To celebrate the first birthday of our book, Insider Secrets of Public Speaking we are looking again at the core advice we’ve given in the light of our time spent presenting, hosting, speaking, coaching, and sitting in audiences watching other people on stage in the past year. This week: AUTHORITY.

Authority is a tricky one, and the one that we always worry will be misinterpreted. For the avoidance of all doubt, ‘authority’ is not battering your audience into submission, a heavy-handed know-it-all attitude, or the prompt removal of dissenters. Authority is about conveying two things in your speech or presentation:

1. Being in charge of the material

In many ways, this is the easy thing to get right simply by making sure you’ve done your homework. Time and again, we have noticed that speakers are so much better when they leave the script behind and directly address the audience, even if their spoken sentences are not as beautifully formed as the ones written on paper. Key facts and figures can live on a card or PowerPoint as a reference, but audiences aren’t usually there to watch someone regurgitate some numbers they have memorised: they are there to hear what the numbers mean.

Being in charge of the material means old-fashioned preparation: if you’re making a controversial point, ask a colleague or friend to debate with you beforehand. Do you believe in what you are saying? If you don’t, why should the audience? You have a choice in how you fill your time on stage, so take responsibility for what you are saying.

Although we are encroaching on the business of ‘authenticity’ – which is our subject next time – all three of our Golden Principles dovetail together.

2. Being in charge of the room

Audiences do not like ambiguity, and they don’t like not knowing what they are doing – so as the speaker, you must deliver clear directions (spoken or otherwise). When you speak, you have the spotlight, the platform and the microphone. In other words, you have the power, and with power comes responsibility. We think that this is really the core of people’s anxieties about speaking in public; once you accept this responsibility, you have come a long way towards turning the worst of your nerves into energy and focus for your performance.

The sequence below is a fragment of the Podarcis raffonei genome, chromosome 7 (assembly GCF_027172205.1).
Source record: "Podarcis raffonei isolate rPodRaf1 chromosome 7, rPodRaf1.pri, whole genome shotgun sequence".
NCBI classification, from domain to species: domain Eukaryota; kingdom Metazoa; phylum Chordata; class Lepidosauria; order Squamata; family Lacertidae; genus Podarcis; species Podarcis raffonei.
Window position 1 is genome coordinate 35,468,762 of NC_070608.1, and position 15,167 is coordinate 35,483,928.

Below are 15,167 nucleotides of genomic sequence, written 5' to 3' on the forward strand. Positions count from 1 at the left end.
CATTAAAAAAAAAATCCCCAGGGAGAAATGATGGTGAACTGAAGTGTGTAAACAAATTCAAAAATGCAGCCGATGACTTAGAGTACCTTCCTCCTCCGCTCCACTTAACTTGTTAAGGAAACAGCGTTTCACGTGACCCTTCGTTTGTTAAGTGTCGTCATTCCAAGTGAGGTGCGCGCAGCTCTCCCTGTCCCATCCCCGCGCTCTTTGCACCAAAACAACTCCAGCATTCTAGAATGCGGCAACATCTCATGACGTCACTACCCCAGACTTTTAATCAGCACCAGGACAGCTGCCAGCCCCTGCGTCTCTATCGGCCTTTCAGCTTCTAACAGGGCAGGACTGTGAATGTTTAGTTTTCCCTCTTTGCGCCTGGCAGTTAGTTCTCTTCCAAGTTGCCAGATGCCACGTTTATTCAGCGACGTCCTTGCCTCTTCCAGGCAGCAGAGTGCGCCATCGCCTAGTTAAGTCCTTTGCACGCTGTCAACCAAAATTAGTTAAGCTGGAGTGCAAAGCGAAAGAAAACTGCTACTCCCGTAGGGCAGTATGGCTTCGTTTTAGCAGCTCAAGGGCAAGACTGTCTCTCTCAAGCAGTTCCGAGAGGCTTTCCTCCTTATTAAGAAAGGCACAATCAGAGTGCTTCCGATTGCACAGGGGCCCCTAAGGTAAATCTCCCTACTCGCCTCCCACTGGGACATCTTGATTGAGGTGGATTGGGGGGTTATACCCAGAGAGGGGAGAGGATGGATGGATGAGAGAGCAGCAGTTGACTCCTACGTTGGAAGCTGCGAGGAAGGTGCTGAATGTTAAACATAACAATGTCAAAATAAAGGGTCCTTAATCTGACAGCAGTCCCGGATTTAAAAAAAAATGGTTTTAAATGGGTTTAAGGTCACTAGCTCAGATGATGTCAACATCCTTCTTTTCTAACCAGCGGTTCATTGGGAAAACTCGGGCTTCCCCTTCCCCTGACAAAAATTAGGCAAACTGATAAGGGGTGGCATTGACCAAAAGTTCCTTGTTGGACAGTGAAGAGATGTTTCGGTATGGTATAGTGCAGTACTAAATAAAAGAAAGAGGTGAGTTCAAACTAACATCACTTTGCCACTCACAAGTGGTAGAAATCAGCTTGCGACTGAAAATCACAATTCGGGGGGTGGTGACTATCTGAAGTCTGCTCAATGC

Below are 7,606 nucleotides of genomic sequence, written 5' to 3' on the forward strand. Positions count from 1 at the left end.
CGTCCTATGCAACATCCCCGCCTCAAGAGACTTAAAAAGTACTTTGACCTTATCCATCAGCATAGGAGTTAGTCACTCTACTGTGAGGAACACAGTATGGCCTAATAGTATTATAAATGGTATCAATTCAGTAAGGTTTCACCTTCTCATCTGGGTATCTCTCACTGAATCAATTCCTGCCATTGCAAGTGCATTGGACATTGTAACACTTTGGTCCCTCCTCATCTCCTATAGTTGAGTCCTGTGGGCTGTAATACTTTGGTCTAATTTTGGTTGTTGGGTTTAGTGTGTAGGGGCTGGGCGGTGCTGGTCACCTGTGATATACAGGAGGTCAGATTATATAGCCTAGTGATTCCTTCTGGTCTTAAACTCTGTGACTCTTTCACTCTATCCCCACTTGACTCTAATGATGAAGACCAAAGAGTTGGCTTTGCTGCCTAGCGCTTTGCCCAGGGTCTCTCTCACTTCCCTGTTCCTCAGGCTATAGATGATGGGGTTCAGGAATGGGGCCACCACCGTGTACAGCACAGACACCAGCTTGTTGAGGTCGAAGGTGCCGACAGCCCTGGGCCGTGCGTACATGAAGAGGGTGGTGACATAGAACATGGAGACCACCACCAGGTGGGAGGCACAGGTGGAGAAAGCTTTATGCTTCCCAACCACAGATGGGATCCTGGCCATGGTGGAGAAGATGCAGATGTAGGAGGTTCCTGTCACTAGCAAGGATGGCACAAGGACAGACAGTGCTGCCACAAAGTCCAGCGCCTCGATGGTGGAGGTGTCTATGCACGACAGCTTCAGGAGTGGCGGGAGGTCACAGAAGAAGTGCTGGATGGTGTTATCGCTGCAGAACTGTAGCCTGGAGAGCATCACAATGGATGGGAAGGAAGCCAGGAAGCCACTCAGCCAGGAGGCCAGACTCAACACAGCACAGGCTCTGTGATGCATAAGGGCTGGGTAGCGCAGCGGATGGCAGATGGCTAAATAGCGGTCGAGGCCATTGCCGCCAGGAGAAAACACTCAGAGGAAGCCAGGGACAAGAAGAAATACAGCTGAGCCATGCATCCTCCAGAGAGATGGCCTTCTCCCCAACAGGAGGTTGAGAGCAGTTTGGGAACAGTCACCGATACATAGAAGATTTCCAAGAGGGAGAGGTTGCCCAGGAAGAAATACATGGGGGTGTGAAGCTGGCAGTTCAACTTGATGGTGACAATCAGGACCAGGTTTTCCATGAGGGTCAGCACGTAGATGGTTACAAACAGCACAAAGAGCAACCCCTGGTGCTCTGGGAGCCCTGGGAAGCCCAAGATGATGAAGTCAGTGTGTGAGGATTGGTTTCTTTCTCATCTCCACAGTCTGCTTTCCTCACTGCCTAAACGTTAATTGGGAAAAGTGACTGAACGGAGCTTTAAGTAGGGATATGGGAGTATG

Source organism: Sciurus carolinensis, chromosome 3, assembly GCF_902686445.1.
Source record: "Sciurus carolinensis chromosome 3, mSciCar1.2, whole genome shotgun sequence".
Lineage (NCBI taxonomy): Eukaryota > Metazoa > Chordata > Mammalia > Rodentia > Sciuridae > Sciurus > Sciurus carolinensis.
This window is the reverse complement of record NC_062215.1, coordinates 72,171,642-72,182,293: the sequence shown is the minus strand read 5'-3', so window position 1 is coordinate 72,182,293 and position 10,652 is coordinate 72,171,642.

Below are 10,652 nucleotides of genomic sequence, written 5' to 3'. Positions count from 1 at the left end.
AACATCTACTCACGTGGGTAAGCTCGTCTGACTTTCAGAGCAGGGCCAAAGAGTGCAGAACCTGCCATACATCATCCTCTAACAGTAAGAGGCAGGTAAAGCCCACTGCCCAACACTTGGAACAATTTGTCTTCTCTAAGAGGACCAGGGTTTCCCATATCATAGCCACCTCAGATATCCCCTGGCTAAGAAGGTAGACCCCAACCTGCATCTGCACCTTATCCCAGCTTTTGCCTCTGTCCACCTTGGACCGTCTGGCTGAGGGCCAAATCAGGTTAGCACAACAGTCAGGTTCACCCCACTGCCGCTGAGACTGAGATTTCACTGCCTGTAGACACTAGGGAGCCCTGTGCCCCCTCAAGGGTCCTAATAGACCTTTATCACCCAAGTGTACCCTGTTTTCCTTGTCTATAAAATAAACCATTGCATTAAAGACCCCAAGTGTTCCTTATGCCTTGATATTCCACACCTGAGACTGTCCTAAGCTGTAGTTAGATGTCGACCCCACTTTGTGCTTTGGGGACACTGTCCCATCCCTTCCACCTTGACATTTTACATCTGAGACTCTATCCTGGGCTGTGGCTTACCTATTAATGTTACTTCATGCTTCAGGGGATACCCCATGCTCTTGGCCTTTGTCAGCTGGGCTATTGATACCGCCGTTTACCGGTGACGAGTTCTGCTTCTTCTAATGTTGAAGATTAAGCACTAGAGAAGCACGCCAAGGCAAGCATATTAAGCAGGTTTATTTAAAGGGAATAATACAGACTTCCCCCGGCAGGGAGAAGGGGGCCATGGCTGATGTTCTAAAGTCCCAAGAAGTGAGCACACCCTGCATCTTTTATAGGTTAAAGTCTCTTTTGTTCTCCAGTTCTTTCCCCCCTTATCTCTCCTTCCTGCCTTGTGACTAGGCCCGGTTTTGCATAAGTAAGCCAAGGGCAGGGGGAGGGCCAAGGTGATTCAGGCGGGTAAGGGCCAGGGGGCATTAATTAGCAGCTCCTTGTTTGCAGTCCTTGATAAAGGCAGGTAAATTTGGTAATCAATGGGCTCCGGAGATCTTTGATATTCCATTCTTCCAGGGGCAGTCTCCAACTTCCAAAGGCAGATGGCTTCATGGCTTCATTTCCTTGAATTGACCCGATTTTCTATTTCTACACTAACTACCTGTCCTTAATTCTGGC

A lot of the mistakes that people make in public speaking are to do with the discomfort they feel about being in charge of the room: apologising for nervousness, claiming not to have prepared anything (which is a massive insult to the people who are waiting to listen to you), reaching for the joke that is unrelated to what you’re talking about in the hope that it will buy you some audience sympathy… the list goes on. The audience has given you the authority to speak before you’ve even started, and so anything said to undermine this is giving precisely the sort of mixed message that audiences dislike.

Audiences, in the main, want you to do well. If you walk on believing this, you will unconsciously convey this message back to the audience. The same is true of the opposite: if you’re frightened of an audience, they will pick up on it, and begin to wonder what it is you’re trying to hide. Being on stage is like facing down a wild animal, first show no fear. Sometimes this is tough, but no tougher than being a tiger’s lunch.

A complete lack of humility, however, is difficult for people to swallow. The answer? Manners. Having good manners on stage is the balance that you strike with being in charge. Thanking people for their contribution and remembering to say ‘please’ when you ask for a show of hands are obvious indications of good manners. The mindset that we always use is to imagine that the room in which we are speaking is (albeit temporarily) our home, and that the audience are our personal guests. Guests expect their hosts to call the shots, lay the ground rules, and take responsibility for showing them a good time.

In conclusion.

So having authority on stage comes from the old-fashioned principles of stagecraft. The established actors’ habit of wiping your nose and checking your flies before you go on stage is a tip we can all use, remembering that it sits on top of a solid foundation of preparation. So long as you know your stuff and can adopt the principles of being a good host, having authority on stage can make speaking in public less nerve-wracking and more enjoyable. And speakers who enjoy themselves are the most engaging of all.

We’ll be looking at our other final Golden Principle, Authenticity, next time. Meanwhile, the essential reference book for anyone who needs to stand in front of an audience to speak is still available at Amazon.

This article appears on Nadine Dereza’s website as well as PS Programmes.

Nadine Dereza is the co-author of the best selling Insider Secrets of Public Speaking.